Sunday 29 December 2013

Dec 29th 1940 - London's Longest Night

I stumbled on this documentary a while ago and thought I would share it all with you all. It's not very festive I know but I thought as it's 73 years to the day from the longest night of the Blitz I thought it would be interesting to experience.

It holds a little more importance than just interesting history for me as my dad was born in London in early 1940, so he would have been about 8 months old when the blitz began. Though he may not remember it clearly, I think of my poor Nan, who had just had her first child during such a turbulent time, I can only imagine her daily anxiety and fear for their safety as they sheltered under their Morrison 73 years ago tonight.

Wendy x

Thursday 28 November 2013

Sew Desirable

As always seems to happen, the moment I have to be super frugal and think about others, with Christmas around the corner, all I can think about is spending money and my own selfish desires. I have not been helped by the fact pattern companies large and small have been releasing the most fabulous patterns, with a wonderful vintage style lately. So my remedy is to share them here, to hopefully cool my ardour and in turn save my pocket.

First up is Burda Style there have been some lovely patterns recently and the fact that you can download them in an instant is wonderful, but oh so very tempting!

These high-waisted wide leg pants have a lovely vintage look. This is a slimming cut that gives you an hourglass silhouette with a tucked in shirt. Vertical pleats give swingy wool crêpe a little structure. The blouson jacket is a classic style that looks gorgeous in leather. This functional jacket has effortless luxury thanks to soft nappa leather. Try the shape in faux leather if you like!

Just look at this flying jacket and amazing wide leg trousers, from part of their new Aviator Collection. For me this is an outfit that dreams are made of to look like a cross between Indiana Jones and Amelia Earheart, I mean what's not to love! Fear of flying be dammed!

Update a classic silky blouse with pleated breast pockets. This is a great silhouette for fabrics with some drape. Tuck it into a 1940s inspired skirt for a modern touch. A well-fitting A-line skirt is just as feminine as a tight pencil silhouette. This style has a nipped in waist that you can belt to show off your waist. Get a sharp look with a crisp white blouse, heeled Oxfords, and a military canvas belt.

 And just think how much more awesome this outfit would be if this crisp white blouse was under that jacket!


Crêpe de chine turns a classic trenchcoat design into a special evening layer. This piece makes an elegant finish to fall outfits. Slip a silk scarf in a coordinating print around your neck for an elegant touch.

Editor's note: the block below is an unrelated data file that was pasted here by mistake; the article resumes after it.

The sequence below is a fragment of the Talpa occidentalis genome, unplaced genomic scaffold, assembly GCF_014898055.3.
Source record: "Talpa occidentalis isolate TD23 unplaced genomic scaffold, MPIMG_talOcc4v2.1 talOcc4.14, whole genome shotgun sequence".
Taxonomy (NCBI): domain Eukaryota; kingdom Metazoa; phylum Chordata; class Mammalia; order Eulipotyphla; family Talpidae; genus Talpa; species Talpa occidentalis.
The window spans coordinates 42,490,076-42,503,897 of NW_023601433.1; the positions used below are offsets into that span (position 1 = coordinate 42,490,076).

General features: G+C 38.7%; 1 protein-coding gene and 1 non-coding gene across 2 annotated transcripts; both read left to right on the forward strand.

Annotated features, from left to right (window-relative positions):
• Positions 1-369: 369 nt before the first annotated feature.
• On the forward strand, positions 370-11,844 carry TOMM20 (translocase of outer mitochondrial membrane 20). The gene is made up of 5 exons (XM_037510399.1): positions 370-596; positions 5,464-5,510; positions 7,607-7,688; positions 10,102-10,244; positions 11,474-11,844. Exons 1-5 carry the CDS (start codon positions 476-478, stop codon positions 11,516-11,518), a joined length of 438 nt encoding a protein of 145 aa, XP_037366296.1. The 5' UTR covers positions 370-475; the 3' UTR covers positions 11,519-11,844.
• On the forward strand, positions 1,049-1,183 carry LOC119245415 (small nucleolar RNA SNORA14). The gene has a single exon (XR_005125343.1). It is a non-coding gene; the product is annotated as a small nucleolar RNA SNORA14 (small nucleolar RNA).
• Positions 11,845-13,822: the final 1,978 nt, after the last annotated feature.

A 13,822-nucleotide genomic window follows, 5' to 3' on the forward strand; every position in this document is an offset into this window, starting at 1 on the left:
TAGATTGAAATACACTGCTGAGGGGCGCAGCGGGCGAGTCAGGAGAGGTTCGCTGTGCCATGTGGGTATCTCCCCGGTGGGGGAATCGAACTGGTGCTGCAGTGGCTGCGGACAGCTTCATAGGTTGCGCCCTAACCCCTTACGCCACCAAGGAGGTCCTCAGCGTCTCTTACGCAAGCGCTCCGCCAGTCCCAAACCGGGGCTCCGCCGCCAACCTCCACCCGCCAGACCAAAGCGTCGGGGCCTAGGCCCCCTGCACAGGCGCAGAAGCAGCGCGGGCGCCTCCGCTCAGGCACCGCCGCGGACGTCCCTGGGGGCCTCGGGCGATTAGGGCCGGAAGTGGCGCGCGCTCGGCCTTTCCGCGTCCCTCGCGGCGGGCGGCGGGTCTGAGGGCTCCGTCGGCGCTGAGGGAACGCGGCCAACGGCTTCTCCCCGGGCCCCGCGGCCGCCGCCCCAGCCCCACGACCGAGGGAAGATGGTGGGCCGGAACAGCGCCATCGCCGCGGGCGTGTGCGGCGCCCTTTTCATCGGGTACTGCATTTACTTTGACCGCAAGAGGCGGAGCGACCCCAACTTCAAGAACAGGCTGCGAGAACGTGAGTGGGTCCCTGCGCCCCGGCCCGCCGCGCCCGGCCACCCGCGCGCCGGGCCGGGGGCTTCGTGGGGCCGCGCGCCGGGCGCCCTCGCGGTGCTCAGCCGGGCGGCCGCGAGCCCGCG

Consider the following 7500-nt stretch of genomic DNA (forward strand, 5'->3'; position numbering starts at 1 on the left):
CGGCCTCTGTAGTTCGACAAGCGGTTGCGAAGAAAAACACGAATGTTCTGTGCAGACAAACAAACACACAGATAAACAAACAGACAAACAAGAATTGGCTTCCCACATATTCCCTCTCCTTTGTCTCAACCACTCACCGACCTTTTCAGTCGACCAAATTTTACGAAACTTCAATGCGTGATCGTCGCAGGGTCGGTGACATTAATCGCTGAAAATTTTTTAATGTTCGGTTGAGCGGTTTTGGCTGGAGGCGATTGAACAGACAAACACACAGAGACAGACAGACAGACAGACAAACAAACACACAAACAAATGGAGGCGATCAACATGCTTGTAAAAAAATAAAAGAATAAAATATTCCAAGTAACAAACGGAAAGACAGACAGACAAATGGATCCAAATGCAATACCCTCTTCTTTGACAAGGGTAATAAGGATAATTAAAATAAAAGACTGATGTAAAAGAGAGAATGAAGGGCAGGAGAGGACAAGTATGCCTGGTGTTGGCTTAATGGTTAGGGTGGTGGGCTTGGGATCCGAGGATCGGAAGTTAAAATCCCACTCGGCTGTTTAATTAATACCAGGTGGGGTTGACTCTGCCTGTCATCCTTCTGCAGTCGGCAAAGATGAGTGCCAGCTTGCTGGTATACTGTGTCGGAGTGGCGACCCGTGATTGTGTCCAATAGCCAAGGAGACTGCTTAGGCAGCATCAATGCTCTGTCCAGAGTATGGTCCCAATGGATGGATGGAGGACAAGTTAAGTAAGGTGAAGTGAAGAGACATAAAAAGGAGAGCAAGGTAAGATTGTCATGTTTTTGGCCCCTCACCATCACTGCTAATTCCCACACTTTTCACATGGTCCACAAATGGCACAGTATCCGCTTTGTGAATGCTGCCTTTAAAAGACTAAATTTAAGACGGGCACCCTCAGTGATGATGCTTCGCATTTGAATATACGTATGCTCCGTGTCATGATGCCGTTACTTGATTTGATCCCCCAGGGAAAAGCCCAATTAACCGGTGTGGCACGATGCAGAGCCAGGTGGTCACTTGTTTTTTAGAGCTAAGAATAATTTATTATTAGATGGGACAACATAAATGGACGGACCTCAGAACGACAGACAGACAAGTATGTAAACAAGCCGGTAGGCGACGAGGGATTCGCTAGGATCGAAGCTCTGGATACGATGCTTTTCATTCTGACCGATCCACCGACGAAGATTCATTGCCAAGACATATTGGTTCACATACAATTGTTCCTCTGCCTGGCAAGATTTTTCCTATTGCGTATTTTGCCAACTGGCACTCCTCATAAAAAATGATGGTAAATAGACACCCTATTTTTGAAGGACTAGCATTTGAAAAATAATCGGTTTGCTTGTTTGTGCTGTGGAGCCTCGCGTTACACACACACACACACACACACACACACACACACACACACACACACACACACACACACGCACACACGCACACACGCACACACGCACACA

Now I made great claims last year about making a winter coat, so far I have made the Gertie coat but it's in need of some serious alterations before it's fit for public viewing, but that doesn't stop me dreaming about making a stunning 1940s style trench coat, now does it!!


Get a retro 1940s feeling in these high waisted wide leg pants. This menswear style looks pretty paired with a feminine, fitted top. Go with a high-heeled loafer or spectator to amp up the vintage charm.

If I had spotted this pattern before starting my Fall for Victory Lightfileds Slacks then I would have saved myself a fair bit re-drafting, as being wide legged, high waisted, pleated at the front aaaand having side pockets, it is exactly what I was after!

Attend a garden party or high tea in this beautiful vintage-inspired dress. Plenty of tucks, gathers, and ruffles give ladylike charm to this lovely design. Pair it with lace-up boots for a Gibson Girl vibe, or make it modern with pumps and a cardigan

This dress is so 30s, I just love it, I think it would look even better in a block colour so that you can fully appreciate those pleated panels.


This feminine shirt has sewn-on bands and a charming bow. It will pair perfectly with a nice pair of pants or a skirt! The full skirt is ideal for a day out! It has side pleats, a deep centre inverted pleat, and a unique waistband.

This is so classic an outfit it's just perfect. It has the style of Ulyana Sergeenko to it, with the long full high waisted skirt, coupled with a simple crepe top, it's delicious!


My next lot of pattern lust goes to By Hand London a fabulous little independent pattern company, I love the attention to detail they include in the pattern descriptions.

An effortless dress featuring double pleats at the bust, kimono sleeves and a panelled a-line skirt. Variations include both slash and v-neck options, plus midi and maxi skirt possibilities and a dramatic thigh high split. Super quick and simple to make, cut it short for the perfect festival dress, or make it worthy of the red carpet with a maxi skirt and thigh high split.

I have seen so many beautiful versions of this dress all over the blog-o-sphere that I can't wait to make my own, it's so simple and so elegant with a wonderful 40s style, perhaps without such a high slit!

The Georgia Dress is a super sexy knockout dress with fitted cups and a panelled skirt that hugs the waist and skims the hips. Variations include a choice of slinky shoulder straps or a wider, nautical style faux collar. Keep it demure with a knee length skirt, or show off those pins with the mini!

I love this simple because it's the perfect little black dress, and could be so easily worn for work or for a party, and we could all do with a dress like that!


Next, we have a pattern from another indie designer, this time, Blue Ginger Doll, an Australian based pattern company, with a small but utterly pretty range of classic patterns.

Mae is a romantic 1940s inspired blouse. Featuring a flattering scalloped front neckline design, kimono sleeves and fitted front and back waist darts for a flattering feminine figure.